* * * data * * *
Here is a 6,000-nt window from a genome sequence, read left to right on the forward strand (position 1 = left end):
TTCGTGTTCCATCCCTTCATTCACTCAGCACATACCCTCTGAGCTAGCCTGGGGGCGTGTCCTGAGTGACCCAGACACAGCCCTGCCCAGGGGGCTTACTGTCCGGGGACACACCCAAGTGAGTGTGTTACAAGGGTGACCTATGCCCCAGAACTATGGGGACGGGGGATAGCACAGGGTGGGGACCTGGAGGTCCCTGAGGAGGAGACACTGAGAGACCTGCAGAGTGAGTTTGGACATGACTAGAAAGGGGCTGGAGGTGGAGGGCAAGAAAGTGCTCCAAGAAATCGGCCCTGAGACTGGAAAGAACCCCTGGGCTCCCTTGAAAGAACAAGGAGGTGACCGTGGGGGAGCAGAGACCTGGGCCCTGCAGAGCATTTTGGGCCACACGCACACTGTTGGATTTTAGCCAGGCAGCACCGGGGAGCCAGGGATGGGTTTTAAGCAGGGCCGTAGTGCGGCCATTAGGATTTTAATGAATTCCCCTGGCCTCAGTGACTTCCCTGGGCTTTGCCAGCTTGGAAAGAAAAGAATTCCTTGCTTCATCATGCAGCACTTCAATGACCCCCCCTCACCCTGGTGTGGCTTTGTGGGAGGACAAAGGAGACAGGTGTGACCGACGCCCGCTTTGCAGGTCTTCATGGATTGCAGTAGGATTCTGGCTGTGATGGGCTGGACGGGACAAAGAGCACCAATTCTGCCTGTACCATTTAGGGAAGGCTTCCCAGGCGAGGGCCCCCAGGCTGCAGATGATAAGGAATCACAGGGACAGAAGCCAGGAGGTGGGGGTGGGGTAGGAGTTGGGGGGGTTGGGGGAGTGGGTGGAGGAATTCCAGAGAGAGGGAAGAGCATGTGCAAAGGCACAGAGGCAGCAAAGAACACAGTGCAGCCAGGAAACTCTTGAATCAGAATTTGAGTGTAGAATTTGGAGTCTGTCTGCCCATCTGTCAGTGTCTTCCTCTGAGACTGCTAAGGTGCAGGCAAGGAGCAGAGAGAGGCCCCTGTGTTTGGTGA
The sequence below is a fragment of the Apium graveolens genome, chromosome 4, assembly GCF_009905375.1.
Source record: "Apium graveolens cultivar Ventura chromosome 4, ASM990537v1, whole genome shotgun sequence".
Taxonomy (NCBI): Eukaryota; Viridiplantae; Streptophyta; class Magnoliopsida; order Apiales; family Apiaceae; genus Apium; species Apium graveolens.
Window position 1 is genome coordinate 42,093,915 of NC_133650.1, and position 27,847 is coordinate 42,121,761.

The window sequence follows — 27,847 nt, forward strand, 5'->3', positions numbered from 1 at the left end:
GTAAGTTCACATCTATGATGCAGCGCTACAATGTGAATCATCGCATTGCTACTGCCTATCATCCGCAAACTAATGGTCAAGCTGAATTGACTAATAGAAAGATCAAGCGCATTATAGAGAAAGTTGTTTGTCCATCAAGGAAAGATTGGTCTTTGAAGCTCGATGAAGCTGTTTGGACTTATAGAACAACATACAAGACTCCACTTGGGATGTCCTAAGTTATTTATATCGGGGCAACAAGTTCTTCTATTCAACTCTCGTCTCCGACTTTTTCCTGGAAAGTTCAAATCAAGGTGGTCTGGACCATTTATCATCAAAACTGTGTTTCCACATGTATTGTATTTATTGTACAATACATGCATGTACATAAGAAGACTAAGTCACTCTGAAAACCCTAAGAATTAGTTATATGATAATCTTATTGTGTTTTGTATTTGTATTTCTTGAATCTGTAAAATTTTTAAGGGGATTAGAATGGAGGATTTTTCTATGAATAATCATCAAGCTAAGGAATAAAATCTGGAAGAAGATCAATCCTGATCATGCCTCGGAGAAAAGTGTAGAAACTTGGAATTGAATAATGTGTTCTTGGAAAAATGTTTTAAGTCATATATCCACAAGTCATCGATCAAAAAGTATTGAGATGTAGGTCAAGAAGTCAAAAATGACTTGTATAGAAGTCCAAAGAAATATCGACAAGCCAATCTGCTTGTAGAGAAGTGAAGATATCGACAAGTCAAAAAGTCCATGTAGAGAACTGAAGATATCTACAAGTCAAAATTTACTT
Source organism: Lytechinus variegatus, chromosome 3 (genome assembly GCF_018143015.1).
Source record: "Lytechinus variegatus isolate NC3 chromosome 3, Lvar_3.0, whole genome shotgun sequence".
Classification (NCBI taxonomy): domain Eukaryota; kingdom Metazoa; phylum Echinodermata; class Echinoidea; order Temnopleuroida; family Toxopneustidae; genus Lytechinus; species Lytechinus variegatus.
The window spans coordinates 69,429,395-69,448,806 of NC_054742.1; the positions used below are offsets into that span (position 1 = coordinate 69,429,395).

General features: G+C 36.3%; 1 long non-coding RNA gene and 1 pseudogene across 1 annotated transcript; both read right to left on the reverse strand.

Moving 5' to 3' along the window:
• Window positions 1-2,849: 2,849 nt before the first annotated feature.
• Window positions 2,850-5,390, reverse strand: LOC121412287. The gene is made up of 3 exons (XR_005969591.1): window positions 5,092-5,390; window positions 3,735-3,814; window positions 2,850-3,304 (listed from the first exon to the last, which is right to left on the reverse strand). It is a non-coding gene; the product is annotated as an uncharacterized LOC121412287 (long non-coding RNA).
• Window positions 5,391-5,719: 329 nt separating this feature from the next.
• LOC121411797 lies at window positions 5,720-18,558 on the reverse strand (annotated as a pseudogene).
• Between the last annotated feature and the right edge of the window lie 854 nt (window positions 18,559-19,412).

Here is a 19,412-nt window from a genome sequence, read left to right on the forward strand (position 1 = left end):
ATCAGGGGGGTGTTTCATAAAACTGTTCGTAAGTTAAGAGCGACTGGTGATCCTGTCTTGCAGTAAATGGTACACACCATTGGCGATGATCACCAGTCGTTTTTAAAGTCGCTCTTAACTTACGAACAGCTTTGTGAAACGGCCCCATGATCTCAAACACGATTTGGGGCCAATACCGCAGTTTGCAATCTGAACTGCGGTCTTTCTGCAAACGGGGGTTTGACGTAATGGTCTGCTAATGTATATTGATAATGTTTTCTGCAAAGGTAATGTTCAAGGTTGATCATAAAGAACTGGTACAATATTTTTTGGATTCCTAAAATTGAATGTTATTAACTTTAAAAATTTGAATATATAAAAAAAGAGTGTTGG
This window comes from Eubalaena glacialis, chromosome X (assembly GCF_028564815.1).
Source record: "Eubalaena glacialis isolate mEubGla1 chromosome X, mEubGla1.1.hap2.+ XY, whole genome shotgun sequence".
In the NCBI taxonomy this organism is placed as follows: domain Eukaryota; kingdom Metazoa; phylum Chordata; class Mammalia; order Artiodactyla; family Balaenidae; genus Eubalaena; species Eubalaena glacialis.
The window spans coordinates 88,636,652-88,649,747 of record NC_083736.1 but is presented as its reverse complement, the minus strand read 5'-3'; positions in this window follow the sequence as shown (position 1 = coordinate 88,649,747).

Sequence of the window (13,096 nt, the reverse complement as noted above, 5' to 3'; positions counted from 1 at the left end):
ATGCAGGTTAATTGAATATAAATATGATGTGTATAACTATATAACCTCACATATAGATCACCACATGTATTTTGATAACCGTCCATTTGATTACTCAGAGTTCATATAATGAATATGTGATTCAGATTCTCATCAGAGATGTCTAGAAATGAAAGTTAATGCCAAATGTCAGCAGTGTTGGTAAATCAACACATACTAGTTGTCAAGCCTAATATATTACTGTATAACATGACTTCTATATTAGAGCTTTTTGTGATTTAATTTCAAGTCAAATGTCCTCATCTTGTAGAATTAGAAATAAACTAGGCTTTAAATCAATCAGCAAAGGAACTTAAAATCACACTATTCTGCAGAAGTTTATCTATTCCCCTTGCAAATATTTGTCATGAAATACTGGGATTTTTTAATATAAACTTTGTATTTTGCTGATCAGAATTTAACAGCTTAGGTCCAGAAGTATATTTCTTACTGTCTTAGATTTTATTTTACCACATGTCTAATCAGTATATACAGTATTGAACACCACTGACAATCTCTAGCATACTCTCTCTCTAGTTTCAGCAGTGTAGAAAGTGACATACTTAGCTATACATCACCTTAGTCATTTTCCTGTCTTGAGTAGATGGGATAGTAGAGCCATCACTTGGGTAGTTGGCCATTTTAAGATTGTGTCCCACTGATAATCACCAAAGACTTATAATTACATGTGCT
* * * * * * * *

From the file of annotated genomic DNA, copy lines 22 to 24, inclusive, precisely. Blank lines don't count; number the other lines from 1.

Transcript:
This window comes from Eubalaena glacialis, chromosome X (assembly GCF_028564815.1).
Source record: "Eubalaena glacialis isolate mEubGla1 chromosome X, mEubGla1.1.hap2.+ XY, whole genome shotgun sequence".
In the NCBI taxonomy this organism is placed as follows: domain Eukaryota; kingdom Metazoa; phylum Chordata; class Mammalia; order Artiodactyla; family Balaenidae; genus Eubalaena; species Eubalaena glacialis.